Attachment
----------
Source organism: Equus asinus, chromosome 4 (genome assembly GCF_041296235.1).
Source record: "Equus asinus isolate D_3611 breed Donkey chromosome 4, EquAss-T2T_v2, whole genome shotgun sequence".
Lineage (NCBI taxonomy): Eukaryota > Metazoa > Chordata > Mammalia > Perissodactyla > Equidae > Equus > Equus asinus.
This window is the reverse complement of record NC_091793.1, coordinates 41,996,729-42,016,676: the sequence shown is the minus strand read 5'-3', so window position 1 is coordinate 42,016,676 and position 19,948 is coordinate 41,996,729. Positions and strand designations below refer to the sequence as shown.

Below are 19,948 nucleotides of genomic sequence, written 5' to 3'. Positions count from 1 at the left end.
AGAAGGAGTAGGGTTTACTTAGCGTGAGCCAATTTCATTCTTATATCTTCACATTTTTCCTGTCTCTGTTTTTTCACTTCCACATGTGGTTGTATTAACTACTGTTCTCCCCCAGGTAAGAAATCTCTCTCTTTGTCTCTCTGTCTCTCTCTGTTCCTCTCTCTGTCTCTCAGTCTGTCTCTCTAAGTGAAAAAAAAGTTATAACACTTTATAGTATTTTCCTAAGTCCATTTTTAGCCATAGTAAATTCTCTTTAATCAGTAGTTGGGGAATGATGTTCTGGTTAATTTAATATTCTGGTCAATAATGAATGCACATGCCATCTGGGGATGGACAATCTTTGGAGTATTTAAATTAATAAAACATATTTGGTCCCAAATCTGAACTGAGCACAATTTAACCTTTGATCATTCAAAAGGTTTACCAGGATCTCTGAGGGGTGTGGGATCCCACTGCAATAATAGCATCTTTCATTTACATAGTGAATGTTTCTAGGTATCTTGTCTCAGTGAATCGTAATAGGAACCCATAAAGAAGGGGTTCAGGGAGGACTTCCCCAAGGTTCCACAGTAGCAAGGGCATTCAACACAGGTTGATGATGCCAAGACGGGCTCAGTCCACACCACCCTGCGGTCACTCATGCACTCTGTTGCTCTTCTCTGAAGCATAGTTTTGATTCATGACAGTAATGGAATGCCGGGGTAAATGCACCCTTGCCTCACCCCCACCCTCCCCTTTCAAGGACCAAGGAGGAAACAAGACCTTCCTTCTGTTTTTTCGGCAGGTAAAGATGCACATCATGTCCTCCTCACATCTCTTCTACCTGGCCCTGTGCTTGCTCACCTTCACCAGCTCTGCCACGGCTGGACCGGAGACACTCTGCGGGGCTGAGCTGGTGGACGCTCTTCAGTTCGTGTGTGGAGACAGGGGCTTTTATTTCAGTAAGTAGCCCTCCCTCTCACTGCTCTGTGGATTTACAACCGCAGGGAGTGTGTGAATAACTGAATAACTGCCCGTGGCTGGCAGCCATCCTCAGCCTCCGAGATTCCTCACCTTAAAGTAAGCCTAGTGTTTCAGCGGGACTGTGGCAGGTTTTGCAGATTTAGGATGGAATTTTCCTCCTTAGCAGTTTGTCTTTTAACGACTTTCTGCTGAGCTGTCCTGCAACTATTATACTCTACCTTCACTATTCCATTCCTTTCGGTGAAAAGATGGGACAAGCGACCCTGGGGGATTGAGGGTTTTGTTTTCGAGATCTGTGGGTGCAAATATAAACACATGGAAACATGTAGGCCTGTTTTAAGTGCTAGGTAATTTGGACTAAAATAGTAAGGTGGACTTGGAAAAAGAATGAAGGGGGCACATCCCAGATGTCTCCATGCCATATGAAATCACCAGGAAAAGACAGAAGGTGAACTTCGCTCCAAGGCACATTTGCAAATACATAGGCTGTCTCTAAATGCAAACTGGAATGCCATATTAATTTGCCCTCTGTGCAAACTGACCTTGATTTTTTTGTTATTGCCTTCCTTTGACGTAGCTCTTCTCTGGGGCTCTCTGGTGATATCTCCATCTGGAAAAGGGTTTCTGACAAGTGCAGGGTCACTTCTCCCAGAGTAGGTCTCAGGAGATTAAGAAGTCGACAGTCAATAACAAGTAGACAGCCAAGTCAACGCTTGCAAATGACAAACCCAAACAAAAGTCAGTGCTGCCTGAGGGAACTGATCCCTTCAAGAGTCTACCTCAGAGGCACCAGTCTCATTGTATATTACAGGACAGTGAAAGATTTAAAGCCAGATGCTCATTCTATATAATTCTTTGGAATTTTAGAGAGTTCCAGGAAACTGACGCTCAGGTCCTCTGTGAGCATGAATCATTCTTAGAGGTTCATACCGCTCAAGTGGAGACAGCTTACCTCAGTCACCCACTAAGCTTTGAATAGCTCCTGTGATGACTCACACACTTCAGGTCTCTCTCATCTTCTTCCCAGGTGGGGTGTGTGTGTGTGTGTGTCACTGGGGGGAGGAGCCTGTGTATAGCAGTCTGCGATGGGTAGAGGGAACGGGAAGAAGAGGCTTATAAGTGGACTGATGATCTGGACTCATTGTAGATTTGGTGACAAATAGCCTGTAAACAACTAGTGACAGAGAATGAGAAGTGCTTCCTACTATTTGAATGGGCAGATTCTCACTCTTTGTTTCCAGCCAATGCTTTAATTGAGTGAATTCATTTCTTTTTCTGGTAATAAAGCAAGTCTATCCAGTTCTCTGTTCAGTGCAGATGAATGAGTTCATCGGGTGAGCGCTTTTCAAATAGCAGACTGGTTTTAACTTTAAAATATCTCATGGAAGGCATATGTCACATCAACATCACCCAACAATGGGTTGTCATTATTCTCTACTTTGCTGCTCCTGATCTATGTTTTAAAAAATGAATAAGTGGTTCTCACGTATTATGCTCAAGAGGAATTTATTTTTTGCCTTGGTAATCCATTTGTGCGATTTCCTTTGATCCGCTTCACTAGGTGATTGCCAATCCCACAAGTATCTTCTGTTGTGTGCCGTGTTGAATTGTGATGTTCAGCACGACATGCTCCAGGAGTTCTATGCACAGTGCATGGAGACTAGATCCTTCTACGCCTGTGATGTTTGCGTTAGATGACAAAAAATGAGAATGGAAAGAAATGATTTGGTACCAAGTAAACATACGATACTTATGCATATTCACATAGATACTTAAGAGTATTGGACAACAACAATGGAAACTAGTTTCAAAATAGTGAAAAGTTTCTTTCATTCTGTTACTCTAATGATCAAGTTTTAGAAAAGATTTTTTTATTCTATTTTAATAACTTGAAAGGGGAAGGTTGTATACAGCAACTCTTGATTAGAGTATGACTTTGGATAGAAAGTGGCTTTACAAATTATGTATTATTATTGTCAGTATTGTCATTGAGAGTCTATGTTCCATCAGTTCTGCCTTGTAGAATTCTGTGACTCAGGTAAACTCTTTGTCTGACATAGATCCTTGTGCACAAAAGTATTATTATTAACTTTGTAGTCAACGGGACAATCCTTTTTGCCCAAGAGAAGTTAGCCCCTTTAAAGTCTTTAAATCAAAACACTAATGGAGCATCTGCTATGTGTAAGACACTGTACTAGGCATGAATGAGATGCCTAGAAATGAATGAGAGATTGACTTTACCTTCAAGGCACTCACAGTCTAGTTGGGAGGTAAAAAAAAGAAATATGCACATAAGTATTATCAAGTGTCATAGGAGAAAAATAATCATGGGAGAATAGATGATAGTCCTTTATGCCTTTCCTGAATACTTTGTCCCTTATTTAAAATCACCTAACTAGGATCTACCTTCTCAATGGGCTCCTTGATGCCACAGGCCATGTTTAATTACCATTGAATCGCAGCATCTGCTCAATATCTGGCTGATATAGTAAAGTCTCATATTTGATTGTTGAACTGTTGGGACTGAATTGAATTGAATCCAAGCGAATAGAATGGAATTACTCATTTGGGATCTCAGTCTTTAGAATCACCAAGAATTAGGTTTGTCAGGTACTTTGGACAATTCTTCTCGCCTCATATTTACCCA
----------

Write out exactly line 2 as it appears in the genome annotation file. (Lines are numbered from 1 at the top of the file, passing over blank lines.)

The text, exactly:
Source record: "Equus asinus isolate D_3611 breed Donkey chromosome 4, EquAss-T2T_v2, whole genome shotgun sequence".